ScopeShunt Visualising The Current Waveform With Your Oscilloscope | Voltlog #310

We usually use an oscilloscope for visualizing a voltage over time but sometimes it’s also useful to visualize the current waveform over time. The right way to do it is to get a current probe which can sense the current and convert that to a voltage that the oscilloscope can display however such devices are pretty expensive, they can be around $1000 even for an entry level one like the Rigol RP1001C which is only rated up to 300KHz bandwidth.

But we can improvise something for a much lower cost and it should allow us to visualize the current waveform on the oscilloscope. You’ve probably seen me use a shunt resistor when testing power supply to take a look at the current waveform. Because as you know passing a current through a resistor will generate a voltage drop.

That voltage drop is directly proportional with the passing current and with a round value resistor we can have an easy to use transformation ratio between voltage and current. All we have to do is o introduce this resistor inline between our power supply and the device under test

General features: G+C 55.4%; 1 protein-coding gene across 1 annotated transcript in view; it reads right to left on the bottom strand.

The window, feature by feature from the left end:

For example if I have a 1ohm resistor, we have a 1:1 ration, for each mA passed through that resistor we will have  1mV of voltage drop that our oscilloscope can display. Such a circuit will of course have it’s limitations, for example it won’t work very well when testing low voltage low power devices because our resistor will introduce a burden voltage, which will drop our supply voltage to the device under test. This is also not an isolated measurement so it might not be safe when connected with higher voltage circuits.

But there are still a lot of scenarios where you could use this successfully on the electronics workbench so it might be worth building something like this. I want to make this nicer by building it inside an enclosure with the required bnc connector for connecting to the oscilloscope and 4mm banana plugs for passing the current through. I picked this small aluminium enclosure which would be enough to house the resistor, actually the resistors, because there are several advantages to using multiple resistors in parallel.

Alternative to this simple shunt resistor measuring method include the Joulescope which is a fully featured dc energy measurement test instrument with incredibly wide dynamic range that allows you to capture the smallest currents next to a jump to a higher current. I reviewed the Joulescope in Voltlog #211.

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